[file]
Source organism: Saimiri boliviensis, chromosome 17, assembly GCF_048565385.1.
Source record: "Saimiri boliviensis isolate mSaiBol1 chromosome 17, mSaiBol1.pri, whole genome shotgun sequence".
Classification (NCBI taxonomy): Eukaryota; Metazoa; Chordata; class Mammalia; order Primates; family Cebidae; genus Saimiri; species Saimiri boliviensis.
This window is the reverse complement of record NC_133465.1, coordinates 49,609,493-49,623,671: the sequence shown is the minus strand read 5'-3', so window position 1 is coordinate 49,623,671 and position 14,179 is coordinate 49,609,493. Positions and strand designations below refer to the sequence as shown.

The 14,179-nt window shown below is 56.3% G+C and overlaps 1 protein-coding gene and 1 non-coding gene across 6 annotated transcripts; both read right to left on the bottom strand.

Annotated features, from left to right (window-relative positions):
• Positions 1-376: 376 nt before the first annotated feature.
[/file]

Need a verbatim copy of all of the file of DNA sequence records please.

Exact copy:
Source organism: Saimiri boliviensis, chromosome 17, assembly GCF_048565385.1.
Source record: "Saimiri boliviensis isolate mSaiBol1 chromosome 17, mSaiBol1.pri, whole genome shotgun sequence".
Classification (NCBI taxonomy): Eukaryota; Metazoa; Chordata; class Mammalia; order Primates; family Cebidae; genus Saimiri; species Saimiri boliviensis.
This window is the reverse complement of record NC_133465.1, coordinates 49,609,493-49,623,671: the sequence shown is the minus strand read 5'-3', so window position 1 is coordinate 49,623,671 and position 14,179 is coordinate 49,609,493. Positions and strand designations below refer to the sequence as shown.

The 14,179-nt window shown below is 56.3% G+C and overlaps 1 protein-coding gene and 1 non-coding gene across 6 annotated transcripts; both read right to left on the bottom strand.

Annotated features, from left to right (window-relative positions):
• Positions 1-376: 376 nt before the first annotated feature.